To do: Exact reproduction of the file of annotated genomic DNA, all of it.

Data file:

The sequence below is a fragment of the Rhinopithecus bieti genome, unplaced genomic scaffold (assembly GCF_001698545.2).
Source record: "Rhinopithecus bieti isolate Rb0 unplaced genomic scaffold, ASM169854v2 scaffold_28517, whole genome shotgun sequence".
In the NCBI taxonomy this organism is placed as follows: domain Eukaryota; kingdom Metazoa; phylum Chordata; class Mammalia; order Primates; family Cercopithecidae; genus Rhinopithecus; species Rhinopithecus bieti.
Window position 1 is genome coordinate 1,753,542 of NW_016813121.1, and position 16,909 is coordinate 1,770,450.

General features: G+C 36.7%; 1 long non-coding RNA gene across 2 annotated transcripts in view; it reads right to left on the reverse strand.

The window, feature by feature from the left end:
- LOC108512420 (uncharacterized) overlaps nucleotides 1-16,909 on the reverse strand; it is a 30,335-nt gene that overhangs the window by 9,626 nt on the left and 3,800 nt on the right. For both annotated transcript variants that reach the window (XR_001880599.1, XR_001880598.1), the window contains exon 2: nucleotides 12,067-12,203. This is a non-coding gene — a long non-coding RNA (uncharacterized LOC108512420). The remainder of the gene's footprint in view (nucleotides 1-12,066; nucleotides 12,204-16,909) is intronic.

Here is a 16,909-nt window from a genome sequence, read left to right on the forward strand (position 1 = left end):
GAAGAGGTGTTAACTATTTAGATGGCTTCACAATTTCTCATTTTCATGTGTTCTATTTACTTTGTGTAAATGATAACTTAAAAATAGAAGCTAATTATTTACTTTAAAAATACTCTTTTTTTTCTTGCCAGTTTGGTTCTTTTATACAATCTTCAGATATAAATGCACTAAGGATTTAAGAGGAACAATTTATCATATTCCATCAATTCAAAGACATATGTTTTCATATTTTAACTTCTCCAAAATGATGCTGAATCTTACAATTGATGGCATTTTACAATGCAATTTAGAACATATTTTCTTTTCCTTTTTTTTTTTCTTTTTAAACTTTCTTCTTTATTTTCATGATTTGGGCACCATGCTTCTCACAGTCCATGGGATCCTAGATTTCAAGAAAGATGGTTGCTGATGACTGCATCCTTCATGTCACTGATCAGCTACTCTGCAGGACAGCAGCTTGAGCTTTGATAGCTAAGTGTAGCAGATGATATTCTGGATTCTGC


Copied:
The sequence below is a fragment of the Rhinopithecus bieti genome, unplaced genomic scaffold (assembly GCF_001698545.2).
Source record: "Rhinopithecus bieti isolate Rb0 unplaced genomic scaffold, ASM169854v2 scaffold_28517, whole genome shotgun sequence".
In the NCBI taxonomy this organism is placed as follows: domain Eukaryota; kingdom Metazoa; phylum Chordata; class Mammalia; order Primates; family Cercopithecidae; genus Rhinopithecus; species Rhinopithecus bieti.
Window position 1 is genome coordinate 1,753,542 of NW_016813121.1, and position 16,909 is coordinate 1,770,450.

General features: G+C 36.7%; 1 long non-coding RNA gene across 2 annotated transcripts in view; it reads right to left on the reverse strand.

The window, feature by feature from the left end:
- LOC108512420 (uncharacterized) overlaps nucleotides 1-16,909 on the reverse strand; it is a 30,335-nt gene that overhangs the window by 9,626 nt on the left and 3,800 nt on the right. For both annotated transcript variants that reach the window (XR_001880599.1, XR_001880598.1), the window contains exon 2: nucleotides 12,067-12,203. This is a non-coding gene — a long non-coding RNA (uncharacterized LOC108512420). The remainder of the gene's footprint in view (nucleotides 1-12,066; nucleotides 12,204-16,909) is intronic.

Here is a 16,909-nt window from a genome sequence, read left to right on the forward strand (position 1 = left end):
GAAGAGGTGTTAACTATTTAGATGGCTTCACAATTTCTCATTTTCATGTGTTCTATTTACTTTGTGTAAATGATAACTTAAAAATAGAAGCTAATTATTTACTTTAAAAATACTCTTTTTTTTCTTGCCAGTTTGGTTCTTTTATACAATCTTCAGATATAAATGCACTAAGGATTTAAGAGGAACAATTTATCATATTCCATCAATTCAAAGACATATGTTTTCATATTTTAACTTCTCCAAAATGATGCTGAATCTTACAATTGATGGCATTTTACAATGCAATTTAGAACATATTTTCTTTTCCTTTTTTTTTTTCTTTTTAAACTTTCTTCTTTATTTTCATGATTTGGGCACCATGCTTCTCACAGTCCATGGGATCCTAGATTTCAAGAAAGATGGTTGCTGATGACTGCATCCTTCATGTCACTGATCAGCTACTCTGCAGGACAGCAGCTTGAGCTTTGATAGCTAAGTGTAGCAGATGATATTCTGGATTCTGC